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Sentrigo Fights SQL Injection on Databases

Sentrigo announces new technique to combat zero-day SQL injection attacks on databases

WOBURN, Mass. -- Sentrigo, Inc., an innovator in database security software, today announced that it has added patent pending functionality to its Hedgehog software to address SQL injection in database built-in packages, often used for privilege escalation. The database hacking technique can be used in a variety of ways, many of which are particularly difficult to detect. Hedgehog, which directly monitors the database’s memory, is the first product to examine the context from which the SQL statements originate, the types of commands used and the database access privileges of the user. In this manner, Hedgehog is able to identify SQL injections that are missed by tools that only track signatures of known injections.

“Putting a stop to SQL injections is a substantial challenge for database administrators and IT security professionals alike, who can use existing security products to combat attacks using known SQL patterns, but are essentially without a defense against attacks that use new vectors and exploit vulnerabilities,” said Slavik Markovich, chief technology officer at Sentrigo. “We’ve enhanced Hedgehog to provide it with unique capabilities that allow it to recognize the intended effect of the SQL injection such as privilege escalation without depending on analysis of the way SQL statements are written.”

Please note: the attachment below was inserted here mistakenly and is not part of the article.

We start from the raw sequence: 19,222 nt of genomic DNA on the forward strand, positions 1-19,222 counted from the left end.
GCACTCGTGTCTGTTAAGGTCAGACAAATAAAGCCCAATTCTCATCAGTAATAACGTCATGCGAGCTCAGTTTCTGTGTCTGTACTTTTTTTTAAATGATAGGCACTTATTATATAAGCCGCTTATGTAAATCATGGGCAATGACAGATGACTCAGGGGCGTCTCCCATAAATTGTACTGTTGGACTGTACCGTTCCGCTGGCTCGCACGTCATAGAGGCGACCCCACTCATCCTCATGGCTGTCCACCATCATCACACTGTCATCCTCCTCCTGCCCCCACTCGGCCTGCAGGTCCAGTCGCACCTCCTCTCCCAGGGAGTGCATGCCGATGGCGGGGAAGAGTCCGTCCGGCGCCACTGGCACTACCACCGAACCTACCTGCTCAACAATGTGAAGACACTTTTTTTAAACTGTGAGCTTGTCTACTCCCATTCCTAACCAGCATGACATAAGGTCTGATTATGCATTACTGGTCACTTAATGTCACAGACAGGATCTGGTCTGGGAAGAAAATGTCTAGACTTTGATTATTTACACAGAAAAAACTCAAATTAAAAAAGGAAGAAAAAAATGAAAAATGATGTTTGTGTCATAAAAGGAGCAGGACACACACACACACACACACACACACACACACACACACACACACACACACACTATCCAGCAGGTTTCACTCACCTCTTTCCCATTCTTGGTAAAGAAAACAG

Context-Based SQL Injection Detection

Current methods to combat SQL injection are able to stop some types of intrusions, but are based on signatures or expression matching in SQL statements, methods that can easily be evaded or bypassed by intruders. SQL injections in packages make up a large percentage of critical database exploits published in recent years.

Hedgehog is the first product that detects SQL injections based on the context of actions in the database, an approach made possible by the unique visibility Hedgehog has into granular database activity, including the actions run by packages, triggers and stored procedures. When a database package initiates a command that is incongruent with its intended use and the package is declared with definer rights of a privileged user—for example a GRANT command coming from a SYS-owned package—this can only be the result of unlawful manipulation through SQL injection. Hedgehog uses pre-defined rules to address such attack vectors for built-in packages and similar rules can be created by Hedgehog administrators for their own custom-written stored procedures.

Sentrigo Inc.

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